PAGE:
If you want to ride socially, you're going to have to go on a few group rides.  Here is how most of them work:  A bunch of guys all ride somewhere and then all hell breaks loose and somebody wins.  Today's rule involves the "all ride somewhere" part.  If you show up to a group ride for the first time and a bunch of guys are talking to each other about their favorite brand of taint cream, or how many calories they're allowed to eat on this ride, that isn't your cue to go to the front and hammer your fat argyle clad ass off.  We are NOT impressed with how strong you are.  We ARE all pissed that you've strung us out single file on a busy city street where we can no longer talk about our favorite flavor of nair and instead have to ruin our fun conversational warmup ride to chase you around.  This is only made awesomer when we get to the real part of the ride and you get dropped like a plinko chip with a helmet mirror.  Then we spend the rest of the ride complaining about the fatty that had to show off on the ride to the ride.

Moral of the story:  If you're new to a group ride, don't show off.  Especially don't show off if you don't know when you should be going fast.  ESPECIALLY don't show off if in the first 10 miles of an 80 mile ride.

That's all.  Thanks.

Tuesday, March 23, 2010

Helmet Visors: We aren't savages

I really need to get quicker with the camera.  I spotted a guy on Lookout this thursday riding a Ridley (newer, don't know which model) with Reynolds deep carbon wheels and a helmet with a VISOR, yes a visor.

I know you're fat and slow, but if you were fast, you'd know that you can't wear a helmet visor while riding in the drops because you need to look up through the space that the visor is taking up.   Since you are trying to give the appearance that you are fast, you need to remove the visor.

Helmet visors are for mountain bikers.  We are NOT mountain bikers.

Thursday, March 18, 2010

Carbon Wheels: I don't want to see them.

I think the most common faux pax to happen on the bike path is when some guy with more money than skill decides to buy fancy wheels, that he then decides to train on.

Here's the deal:  Carbon wheels are light, fragile, and awesome.  The purpose of them is to make you a very small percent more aerodynamic, and thus faster at speed.  The only time you need to be 1% faster is in a race, so you DO NOT NEED THEM while riding on the path, or going up lookout about as fast as one of those paragliders comes down.  Riding ridiculously expensive wheels when you aren't racing is really just a big red flag that tells us all that you aren't fast, and like to waste your money trying to impress us.

Don't tell me about how "it's your money" or you'll "ride what you like."  A better use of your money would have been a powertap and decent training wheels, or better yet, a cycling vacation so you'd actually BE fast, and not just be a tool who thinks they look fast.  The ONLY reason to ride deep carbon wheels on the bike path is so that others will see you on them.  You want to impress us, not give us fodder for ridicule, so leave the zipps and reynolds at home, until you're actually ready to race.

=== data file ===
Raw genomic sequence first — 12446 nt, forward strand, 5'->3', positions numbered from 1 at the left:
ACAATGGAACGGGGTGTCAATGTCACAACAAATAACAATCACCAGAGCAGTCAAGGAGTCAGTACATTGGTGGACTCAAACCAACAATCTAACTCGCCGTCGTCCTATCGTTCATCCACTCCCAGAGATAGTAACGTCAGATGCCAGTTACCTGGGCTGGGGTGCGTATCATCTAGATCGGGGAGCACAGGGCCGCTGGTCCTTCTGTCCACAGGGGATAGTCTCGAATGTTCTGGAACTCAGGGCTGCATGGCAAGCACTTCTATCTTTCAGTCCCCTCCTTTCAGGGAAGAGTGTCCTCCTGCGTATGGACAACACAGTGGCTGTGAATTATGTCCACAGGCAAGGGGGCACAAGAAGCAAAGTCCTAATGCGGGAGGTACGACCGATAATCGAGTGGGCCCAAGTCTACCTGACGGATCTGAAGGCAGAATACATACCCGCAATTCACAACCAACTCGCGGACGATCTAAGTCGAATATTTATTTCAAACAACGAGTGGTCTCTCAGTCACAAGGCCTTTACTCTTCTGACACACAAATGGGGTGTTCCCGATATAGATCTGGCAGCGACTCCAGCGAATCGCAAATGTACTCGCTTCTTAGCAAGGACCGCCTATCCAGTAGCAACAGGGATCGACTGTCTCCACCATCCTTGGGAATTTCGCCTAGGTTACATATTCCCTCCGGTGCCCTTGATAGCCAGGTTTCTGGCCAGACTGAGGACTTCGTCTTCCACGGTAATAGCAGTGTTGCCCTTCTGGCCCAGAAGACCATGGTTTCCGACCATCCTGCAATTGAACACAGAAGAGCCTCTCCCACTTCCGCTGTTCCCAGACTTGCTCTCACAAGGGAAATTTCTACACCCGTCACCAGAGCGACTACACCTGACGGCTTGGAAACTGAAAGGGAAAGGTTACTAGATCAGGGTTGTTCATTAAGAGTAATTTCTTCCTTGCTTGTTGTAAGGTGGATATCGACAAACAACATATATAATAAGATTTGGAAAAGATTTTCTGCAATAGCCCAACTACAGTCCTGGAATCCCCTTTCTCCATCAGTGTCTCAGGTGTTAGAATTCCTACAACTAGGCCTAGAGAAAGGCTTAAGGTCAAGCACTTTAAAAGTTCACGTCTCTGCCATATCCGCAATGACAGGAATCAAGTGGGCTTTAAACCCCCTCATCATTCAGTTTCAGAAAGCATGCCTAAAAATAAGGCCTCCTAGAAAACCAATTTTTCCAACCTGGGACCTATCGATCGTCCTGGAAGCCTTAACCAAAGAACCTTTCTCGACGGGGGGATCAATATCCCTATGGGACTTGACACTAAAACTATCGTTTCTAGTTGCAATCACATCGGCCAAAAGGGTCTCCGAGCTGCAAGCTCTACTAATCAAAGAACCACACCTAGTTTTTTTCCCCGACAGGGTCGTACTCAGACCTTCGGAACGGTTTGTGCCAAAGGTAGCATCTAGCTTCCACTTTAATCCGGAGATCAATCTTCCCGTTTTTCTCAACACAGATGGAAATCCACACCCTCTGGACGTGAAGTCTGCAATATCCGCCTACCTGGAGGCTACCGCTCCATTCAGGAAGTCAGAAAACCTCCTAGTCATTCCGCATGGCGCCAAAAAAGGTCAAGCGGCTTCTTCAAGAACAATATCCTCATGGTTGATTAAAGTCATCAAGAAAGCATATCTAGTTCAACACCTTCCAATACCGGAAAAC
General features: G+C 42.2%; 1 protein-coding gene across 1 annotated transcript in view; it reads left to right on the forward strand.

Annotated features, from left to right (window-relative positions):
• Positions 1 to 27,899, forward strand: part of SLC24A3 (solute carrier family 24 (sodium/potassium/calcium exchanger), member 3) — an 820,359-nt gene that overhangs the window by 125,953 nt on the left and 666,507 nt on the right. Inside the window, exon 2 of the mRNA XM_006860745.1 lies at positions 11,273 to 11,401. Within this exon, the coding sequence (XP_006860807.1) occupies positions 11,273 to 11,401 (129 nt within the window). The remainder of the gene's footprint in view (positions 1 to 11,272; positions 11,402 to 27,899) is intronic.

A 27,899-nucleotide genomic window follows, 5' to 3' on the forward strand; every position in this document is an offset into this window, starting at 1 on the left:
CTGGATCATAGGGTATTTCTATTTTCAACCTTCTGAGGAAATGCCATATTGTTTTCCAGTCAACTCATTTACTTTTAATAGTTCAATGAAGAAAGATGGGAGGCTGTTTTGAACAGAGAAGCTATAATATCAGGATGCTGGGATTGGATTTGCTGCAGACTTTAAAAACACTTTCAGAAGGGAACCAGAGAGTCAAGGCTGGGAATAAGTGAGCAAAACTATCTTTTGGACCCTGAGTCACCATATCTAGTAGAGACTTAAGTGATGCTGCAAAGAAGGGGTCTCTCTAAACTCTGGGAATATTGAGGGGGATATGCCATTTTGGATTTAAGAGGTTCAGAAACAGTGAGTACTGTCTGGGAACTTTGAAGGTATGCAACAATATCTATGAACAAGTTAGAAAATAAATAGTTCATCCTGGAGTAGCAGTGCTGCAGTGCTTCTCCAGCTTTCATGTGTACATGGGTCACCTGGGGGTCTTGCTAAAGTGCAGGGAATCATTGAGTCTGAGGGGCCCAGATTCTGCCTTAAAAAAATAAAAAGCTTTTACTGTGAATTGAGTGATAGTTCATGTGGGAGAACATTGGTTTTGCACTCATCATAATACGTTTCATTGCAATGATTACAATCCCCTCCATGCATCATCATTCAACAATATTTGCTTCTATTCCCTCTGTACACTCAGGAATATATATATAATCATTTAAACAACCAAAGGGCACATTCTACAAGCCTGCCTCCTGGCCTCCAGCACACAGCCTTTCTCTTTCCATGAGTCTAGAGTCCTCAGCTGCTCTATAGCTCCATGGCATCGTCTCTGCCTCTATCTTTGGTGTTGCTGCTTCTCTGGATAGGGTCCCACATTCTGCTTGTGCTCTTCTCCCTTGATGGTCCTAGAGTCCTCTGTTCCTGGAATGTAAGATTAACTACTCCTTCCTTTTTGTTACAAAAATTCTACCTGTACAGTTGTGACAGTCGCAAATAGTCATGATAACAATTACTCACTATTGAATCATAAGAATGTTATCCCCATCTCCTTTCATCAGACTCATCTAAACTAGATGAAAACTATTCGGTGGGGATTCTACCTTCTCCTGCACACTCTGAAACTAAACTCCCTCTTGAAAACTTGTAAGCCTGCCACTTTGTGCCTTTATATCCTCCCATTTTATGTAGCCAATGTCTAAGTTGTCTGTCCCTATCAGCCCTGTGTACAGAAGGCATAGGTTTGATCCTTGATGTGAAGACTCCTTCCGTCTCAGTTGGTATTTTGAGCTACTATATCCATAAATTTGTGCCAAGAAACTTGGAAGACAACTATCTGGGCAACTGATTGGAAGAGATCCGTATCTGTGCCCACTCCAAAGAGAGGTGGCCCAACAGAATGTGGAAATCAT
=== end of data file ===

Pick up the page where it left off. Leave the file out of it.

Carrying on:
Thursday, March 11, 2010

Quick frustrated note

I don't care how "sexy" your bike is.  If it has a squeaky, grinding drivetrain, that trumps it all and makes your bike worthless to me.  The same thing goes double for fixed gears.  Just because you only have one cog doesn't mean you don't have to keep your chain clean.  The intermittent squeak of a poorly kept fixed drivetrain is very distinctive, and just thinking about it creeps me out. 

Silence in a drivetrain is nirvana. 

Just trust me and clean your bike every now and then.  If you have a rediculously expensive or "customized" whip, then pay someone else to do it.  I don't care, I just don't want to hear you from 3 blocks away.

On Modesty, Part 2: Equipment

Anybody who has taken music lessons at some point should be familiar with the phrase: "Those who can, do, and those who can't, teach."  In cycling, those who can't, buy.  And buy we do.    If you can't impress your friends by destroying them up hills at races, you can always impress them with cool shit, and here's how you do it:

It's important to have a complete package.  I'm talking about that guy in boulder with the Trek Madone whatever.0 with Di-2, full assos kit, and no helmet.  I see that and I think anybody who can buy a $900 rear derailluer really should invest in a decent helmet.  Similarly, an awesome bike can be ruined aesthetically by having one yellow tire or dirty bar tape.  Just be mindful.

There's sort of a tipping point with bikes after which they become "dentist" bikes.  Serottas and newer orbeas are like this.  I don't care if it cost $7000.  If the head tube is 2 feet long and nobody in the pro peleton rides one, it's going to be hard to impress the group.  Cervelo is quickly going this way too, especially since they are so loved by triathletes, and the rich fat guy spillover has been forthcoming.

Newest and greatest is always good, but mix it up.   Campy can come off as pretentious, especially if it's written on clothing, and not on shifters.

The goal is go get stuff that people will recognize as awesome, but not as overdone.  This can be a moving target, so be careful.   Look, BMC and Time are pretty cool, but Pinarello and especially Colnago are too dentisty.  It's hard to get away with anything american, so avoid Trek, bontrager etc.  Specialized has managed to lose some of the american stigma by sponsoring every team under the sun, but Cannondale still reeks of NFL and NASCAR.  Somehow, high end carbon wheels are okay, Zipp, Hed, and Edge are all cool.  I don't quite get why, but that's how it is.  Somehow Giant bikes are allowed too, especially the newer ones with the gigantic downtubes.